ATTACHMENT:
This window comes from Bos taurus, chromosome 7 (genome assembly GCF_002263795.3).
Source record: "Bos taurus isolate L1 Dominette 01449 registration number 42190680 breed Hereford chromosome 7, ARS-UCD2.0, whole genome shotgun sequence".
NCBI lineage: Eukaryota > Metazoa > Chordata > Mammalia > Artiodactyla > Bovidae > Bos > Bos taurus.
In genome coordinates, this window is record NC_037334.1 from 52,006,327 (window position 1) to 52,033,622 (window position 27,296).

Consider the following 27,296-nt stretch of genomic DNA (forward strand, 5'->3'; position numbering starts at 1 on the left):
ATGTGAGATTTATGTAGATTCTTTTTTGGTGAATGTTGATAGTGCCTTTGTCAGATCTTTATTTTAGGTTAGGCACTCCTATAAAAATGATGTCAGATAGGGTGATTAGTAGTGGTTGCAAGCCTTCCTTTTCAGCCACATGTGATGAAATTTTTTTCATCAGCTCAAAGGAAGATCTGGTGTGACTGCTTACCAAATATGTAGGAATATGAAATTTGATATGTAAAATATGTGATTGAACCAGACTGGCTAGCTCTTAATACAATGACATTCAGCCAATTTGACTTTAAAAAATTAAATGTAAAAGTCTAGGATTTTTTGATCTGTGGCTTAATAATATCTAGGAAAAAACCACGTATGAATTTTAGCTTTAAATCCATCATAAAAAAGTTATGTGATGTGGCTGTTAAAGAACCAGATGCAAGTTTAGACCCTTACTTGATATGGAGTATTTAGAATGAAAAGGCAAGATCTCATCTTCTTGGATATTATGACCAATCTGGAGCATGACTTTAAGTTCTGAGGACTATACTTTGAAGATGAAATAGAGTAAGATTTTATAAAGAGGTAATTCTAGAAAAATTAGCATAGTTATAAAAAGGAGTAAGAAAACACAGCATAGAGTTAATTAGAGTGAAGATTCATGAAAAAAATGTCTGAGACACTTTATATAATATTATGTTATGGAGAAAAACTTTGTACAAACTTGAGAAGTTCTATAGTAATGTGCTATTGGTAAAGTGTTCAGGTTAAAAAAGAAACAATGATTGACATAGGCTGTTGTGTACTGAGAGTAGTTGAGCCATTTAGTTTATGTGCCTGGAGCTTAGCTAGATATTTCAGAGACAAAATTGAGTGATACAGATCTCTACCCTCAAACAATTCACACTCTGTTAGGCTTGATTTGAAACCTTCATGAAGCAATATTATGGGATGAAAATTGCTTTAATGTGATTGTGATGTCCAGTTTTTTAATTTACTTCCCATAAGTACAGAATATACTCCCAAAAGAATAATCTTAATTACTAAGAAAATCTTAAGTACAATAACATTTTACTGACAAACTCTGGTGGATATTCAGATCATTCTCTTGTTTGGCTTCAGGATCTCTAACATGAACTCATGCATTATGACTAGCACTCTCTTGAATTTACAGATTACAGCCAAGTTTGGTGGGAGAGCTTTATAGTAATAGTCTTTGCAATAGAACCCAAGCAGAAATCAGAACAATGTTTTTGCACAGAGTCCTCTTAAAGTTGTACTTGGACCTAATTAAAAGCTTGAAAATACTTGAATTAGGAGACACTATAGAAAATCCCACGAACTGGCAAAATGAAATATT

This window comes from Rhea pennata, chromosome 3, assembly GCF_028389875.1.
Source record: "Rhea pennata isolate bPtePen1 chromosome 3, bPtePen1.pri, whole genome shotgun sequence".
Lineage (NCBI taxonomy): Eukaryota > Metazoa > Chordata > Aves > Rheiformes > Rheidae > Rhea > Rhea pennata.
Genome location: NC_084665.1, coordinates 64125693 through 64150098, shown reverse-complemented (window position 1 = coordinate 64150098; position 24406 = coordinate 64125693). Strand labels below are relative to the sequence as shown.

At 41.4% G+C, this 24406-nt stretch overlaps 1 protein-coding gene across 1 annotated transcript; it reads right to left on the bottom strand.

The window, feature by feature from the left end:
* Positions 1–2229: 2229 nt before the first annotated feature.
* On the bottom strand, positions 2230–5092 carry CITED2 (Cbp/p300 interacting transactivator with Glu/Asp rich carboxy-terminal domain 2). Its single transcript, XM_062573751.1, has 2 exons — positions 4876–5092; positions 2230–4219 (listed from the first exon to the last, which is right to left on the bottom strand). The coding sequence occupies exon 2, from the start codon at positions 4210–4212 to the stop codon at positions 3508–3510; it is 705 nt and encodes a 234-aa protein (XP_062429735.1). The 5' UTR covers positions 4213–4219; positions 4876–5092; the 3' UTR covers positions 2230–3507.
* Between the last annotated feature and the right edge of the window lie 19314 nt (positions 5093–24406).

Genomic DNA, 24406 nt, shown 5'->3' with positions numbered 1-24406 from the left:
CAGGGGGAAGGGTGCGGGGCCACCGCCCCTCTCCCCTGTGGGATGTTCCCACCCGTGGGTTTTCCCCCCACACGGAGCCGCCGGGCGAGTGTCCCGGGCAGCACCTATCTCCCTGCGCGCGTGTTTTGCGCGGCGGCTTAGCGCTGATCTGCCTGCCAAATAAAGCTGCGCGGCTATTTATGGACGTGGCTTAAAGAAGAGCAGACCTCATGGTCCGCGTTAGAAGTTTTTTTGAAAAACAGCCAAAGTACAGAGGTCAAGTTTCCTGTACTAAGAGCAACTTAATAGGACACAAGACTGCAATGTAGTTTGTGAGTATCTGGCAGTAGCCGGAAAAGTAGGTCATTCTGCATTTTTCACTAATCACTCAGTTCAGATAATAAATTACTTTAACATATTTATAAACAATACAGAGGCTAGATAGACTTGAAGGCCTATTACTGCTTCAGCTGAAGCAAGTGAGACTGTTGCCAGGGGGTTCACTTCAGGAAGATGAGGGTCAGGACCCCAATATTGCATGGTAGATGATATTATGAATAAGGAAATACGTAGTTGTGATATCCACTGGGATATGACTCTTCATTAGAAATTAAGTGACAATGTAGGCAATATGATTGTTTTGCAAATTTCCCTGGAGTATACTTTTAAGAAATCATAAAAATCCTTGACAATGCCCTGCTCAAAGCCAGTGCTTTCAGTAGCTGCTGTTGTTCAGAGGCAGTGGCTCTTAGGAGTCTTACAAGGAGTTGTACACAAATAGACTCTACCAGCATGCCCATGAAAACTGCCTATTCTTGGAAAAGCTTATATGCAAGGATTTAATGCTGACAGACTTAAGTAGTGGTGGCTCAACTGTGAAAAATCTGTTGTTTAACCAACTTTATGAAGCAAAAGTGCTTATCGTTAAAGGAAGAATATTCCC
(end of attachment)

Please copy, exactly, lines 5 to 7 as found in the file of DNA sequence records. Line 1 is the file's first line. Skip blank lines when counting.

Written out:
Consider the following 27,296-nt stretch of genomic DNA (forward strand, 5'->3'; position numbering starts at 1 on the left):
ATGTGAGATTTATGTAGATTCTTTTTTGGTGAATGTTGATAGTGCCTTTGTCAGATCTTTATTTTAGGTTAGGCACTCCTATAAAAATGATGTCAGATAGGGTGATTAGTAGTGGTTGCAAGCCTTCCTTTTCAGCCACATGTGATGAAATTTTTTTCATCAGCTCAAAGGAAGATCTGGTGTGACTGCTTACCAAATATGTAGGAATATGAAATTTGATATGTAAAATATGTGATTGAACCAGACTGGCTAGCTCTTAATACAATGACATTCAGCCAATTTGACTTTAAAAAATTAAATGTAAAAGTCTAGGATTTTTTGATCTGTGGCTTAATAATATCTAGGAAAAAACCACGTATGAATTTTAGCTTTAAATCCATCATAAAAAAGTTATGTGATGTGGCTGTTAAAGAACCAGATGCAAGTTTAGACCCTTACTTGATATGGAGTATTTAGAATGAAAAGGCAAGATCTCATCTTCTTGGATATTATGACCAATCTGGAGCATGACTTTAAGTTCTGAGGACTATACTTTGAAGATGAAATAGAGTAAGATTTTATAAAGAGGTAATTCTAGAAAAATTAGCATAGTTATAAAAAGGAGTAAGAAAACACAGCATAGAGTTAATTAGAGTGAAGATTCATGAAAAAAATGTCTGAGACACTTTATATAATATTATGTTATGGAGAAAAACTTTGTACAAACTTGAGAAGTTCTATAGTAATGTGCTATTGGTAAAGTGTTCAGGTTAAAAAAGAAACAATGATTGACATAGGCTGTTGTGTACTGAGAGTAGTTGAGCCATTTAGTTTATGTGCCTGGAGCTTAGCTAGATATTTCAGAGACAAAATTGAGTGATACAGATCTCTACCCTCAAACAATTCACACTCTGTTAGGCTTGATTTGAAACCTTCATGAAGCAATATTATGGGATGAAAATTGCTTTAATGTGATTGTGATGTCCAGTTTTTTAATTTACTTCCCATAAGTACAGAATATACTCCCAAAAGAATAATCTTAATTACTAAGAAAATCTTAAGTACAATAACATTTTACTGACAAACTCTGGTGGATATTCAGATCATTCTCTTGTTTGGCTTCAGGATCTCTAACATGAACTCATGCATTATGACTAGCACTCTCTTGAATTTACAGATTACAGCCAAGTTTGGTGGGAGAGCTTTATAGTAATAGTCTTTGCAATAGAACCCAAGCAGAAATCAGAACAATGTTTTTGCACAGAGTCCTCTTAAAGTTGTACTTGGACCTAATTAAAAGCTTGAAAATACTTGAATTAGGAGACACTATAGAAAATCCCACGAACTGGCAAAATGAAATATT

This window comes from Rhea pennata, chromosome 3, assembly GCF_028389875.1.